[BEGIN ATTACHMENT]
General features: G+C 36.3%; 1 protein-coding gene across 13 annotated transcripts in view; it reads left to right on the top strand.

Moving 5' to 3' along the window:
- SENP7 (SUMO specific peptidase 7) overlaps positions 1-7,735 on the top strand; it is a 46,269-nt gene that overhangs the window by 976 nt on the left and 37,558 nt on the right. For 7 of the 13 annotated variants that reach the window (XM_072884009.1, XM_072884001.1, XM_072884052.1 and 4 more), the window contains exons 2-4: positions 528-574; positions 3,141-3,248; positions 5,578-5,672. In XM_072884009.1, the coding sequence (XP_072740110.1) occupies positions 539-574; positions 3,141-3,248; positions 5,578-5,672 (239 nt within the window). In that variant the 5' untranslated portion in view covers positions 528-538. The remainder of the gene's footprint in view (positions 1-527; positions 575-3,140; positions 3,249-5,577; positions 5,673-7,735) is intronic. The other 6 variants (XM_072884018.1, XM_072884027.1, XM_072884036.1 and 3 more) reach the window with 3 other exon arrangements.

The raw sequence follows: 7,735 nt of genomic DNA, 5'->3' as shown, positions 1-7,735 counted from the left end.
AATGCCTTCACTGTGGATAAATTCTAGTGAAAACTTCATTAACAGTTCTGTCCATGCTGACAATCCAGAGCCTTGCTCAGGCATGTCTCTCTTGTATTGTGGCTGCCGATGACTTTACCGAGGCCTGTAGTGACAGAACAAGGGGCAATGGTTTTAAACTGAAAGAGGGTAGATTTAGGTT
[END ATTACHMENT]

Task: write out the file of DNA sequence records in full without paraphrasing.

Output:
General features: G+C 36.3%; 1 protein-coding gene across 13 annotated transcripts in view; it reads left to right on the top strand.

Moving 5' to 3' along the window:
- SENP7 (SUMO specific peptidase 7) overlaps positions 1-7,735 on the top strand; it is a 46,269-nt gene that overhangs the window by 976 nt on the left and 37,558 nt on the right. For 7 of the 13 annotated variants that reach the window (XM_072884009.1, XM_072884001.1, XM_072884052.1 and 4 more), the window contains exons 2-4: positions 528-574; positions 3,141-3,248; positions 5,578-5,672. In XM_072884009.1, the coding sequence (XP_072740110.1) occupies positions 539-574; positions 3,141-3,248; positions 5,578-5,672 (239 nt within the window). In that variant the 5' untranslated portion in view covers positions 528-538. The remainder of the gene's footprint in view (positions 1-527; positions 575-3,140; positions 3,249-5,577; positions 5,673-7,735) is intronic. The other 6 variants (XM_072884018.1, XM_072884027.1, XM_072884036.1 and 3 more) reach the window with 3 other exon arrangements.

The raw sequence follows: 7,735 nt of genomic DNA, 5'->3' as shown, positions 1-7,735 counted from the left end.
AATGCCTTCACTGTGGATAAATTCTAGTGAAAACTTCATTAACAGTTCTGTCCATGCTGACAATCCAGAGCCTTGCTCAGGCATGTCTCTCTTGTATTGTGGCTGCCGATGACTTTACCGAGGCCTGTAGTGACAGAACAAGGGGCAATGGTTTTAAACTGAAAGAGGGTAGATTTAGGTT